Read Romans 14.
A believer in Jesus lives by three standards.
Scripture-The written word of God.
This standard does not change with time or culture or people group throughout the world. "Forever, O LORD, your word is firmly fixed in the heavens." (Psalm 119:89) It is by the clear teaching of God's word that we are and will be judged. Though it may not be deemed politically correct and though denominations may vote against it, the Scriptures stand sure.
Conviction based on Scripture.
The major doctrines of the Bible are clear. Where the Scripture speaks but may seem unclear, two believers who love Jesus and submit to the Scriptures may come to different points of view on some finer points of teaching. Often our individual backgrounds and experiences cause us to come to a conclusion that others may not share. Paul mentions wine in verse 21, as an example. In many cultures, this is not an issue; it is accepted. But if a person is an alcoholic, or has experienced the trauma of abuse, or ministers to people with problems in this area, then they may have a strong conviction of total abstinence. Both may point to Romans 14 for justification of their conviction.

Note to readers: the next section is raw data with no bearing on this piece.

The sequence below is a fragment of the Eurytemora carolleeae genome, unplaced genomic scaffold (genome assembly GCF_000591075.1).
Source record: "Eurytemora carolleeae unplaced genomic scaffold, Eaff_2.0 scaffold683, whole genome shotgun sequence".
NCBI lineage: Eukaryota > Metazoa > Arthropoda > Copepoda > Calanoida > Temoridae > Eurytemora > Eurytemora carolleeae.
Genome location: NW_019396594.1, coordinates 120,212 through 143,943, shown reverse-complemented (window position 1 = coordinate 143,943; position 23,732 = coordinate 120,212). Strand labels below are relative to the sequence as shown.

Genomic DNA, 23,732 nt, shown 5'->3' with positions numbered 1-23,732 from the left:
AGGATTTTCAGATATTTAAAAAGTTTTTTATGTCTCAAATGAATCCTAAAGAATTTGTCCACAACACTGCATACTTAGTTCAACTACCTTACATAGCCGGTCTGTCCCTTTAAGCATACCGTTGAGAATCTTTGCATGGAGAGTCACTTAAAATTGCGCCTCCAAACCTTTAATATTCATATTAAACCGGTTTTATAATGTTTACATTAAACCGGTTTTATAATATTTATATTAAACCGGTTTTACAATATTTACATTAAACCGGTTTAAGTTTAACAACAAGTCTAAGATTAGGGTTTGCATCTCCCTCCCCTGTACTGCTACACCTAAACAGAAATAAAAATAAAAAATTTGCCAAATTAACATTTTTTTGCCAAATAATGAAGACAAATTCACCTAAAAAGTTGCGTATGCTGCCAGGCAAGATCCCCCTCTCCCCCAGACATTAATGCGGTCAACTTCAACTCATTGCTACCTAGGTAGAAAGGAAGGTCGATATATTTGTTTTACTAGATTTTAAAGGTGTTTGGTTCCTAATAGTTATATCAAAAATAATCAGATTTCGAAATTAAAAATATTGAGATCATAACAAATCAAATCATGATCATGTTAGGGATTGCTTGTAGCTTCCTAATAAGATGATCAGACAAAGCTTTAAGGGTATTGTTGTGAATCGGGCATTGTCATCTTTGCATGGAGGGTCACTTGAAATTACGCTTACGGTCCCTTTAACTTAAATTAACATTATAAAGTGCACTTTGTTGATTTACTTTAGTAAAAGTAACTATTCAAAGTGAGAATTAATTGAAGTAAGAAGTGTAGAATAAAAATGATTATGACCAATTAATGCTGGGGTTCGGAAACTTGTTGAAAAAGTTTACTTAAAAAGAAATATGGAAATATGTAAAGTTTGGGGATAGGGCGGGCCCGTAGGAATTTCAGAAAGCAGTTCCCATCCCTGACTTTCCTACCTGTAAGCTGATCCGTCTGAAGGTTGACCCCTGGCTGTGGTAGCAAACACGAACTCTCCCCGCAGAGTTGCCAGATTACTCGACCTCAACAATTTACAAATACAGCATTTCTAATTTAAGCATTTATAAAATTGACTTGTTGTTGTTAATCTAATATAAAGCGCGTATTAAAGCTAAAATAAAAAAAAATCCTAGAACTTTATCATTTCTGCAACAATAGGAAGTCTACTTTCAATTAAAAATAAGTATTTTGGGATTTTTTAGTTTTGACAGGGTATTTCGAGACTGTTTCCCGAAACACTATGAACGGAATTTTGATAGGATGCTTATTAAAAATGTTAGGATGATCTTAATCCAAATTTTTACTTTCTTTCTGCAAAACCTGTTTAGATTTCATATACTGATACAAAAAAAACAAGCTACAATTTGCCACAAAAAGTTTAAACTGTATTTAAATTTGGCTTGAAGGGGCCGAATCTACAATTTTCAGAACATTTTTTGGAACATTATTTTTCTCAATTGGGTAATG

This has to do with the area of style and how we live out our convictions. God created us an individuals with our own likes, tastes, and views of what we enjoy. Our gifts and abilities are varied and God has given great latitude in the freedom of expression throughout history. "Beauty is in the eye of the beholder." It is true of art, clothing choices, appearance, and music styles. Such is not right and wrong in themselves but personal choices within the will of God.
Problems arise when one of two things happen.
1. A person confuses Scripture with personal preference. In the last few decades, evangelical churches experienced the so-called music wars. Some wanted to only sing hymns, as if those songs somehow were equal with the Bible. Others preferred an updated sound using multiple instruments in worship. The truth is that music styles have always changed among believers over time (the beloved hymns were once new to Christian worship). Second, what is pleasing to the ears of some American churches may not be deemed worshipful at all in third world countries. If King David played today one of the Psalms as he sung in his generation, would any one of us enjoy the style?
2. A person confuses their personal preference with freedom in Christ. Liberty is not license. The word of God is our guardrail and must not be violated. Feelings do not trump the facts of Scripture.
We have a responsibility to each other in our choices (v.7). What are we to do?
1. Do not quarrel over opinions but accept one another. (v.1)
2. Do not despise or judge someone else's personal preferences. (3)
3. Do not put a hindrance in the way of someone else by your liberty. (vv.13-16)
4. Be confident that what you are doing honors the Lord and "makes for peace and...mutual upbuilding." (vv.6 and 19)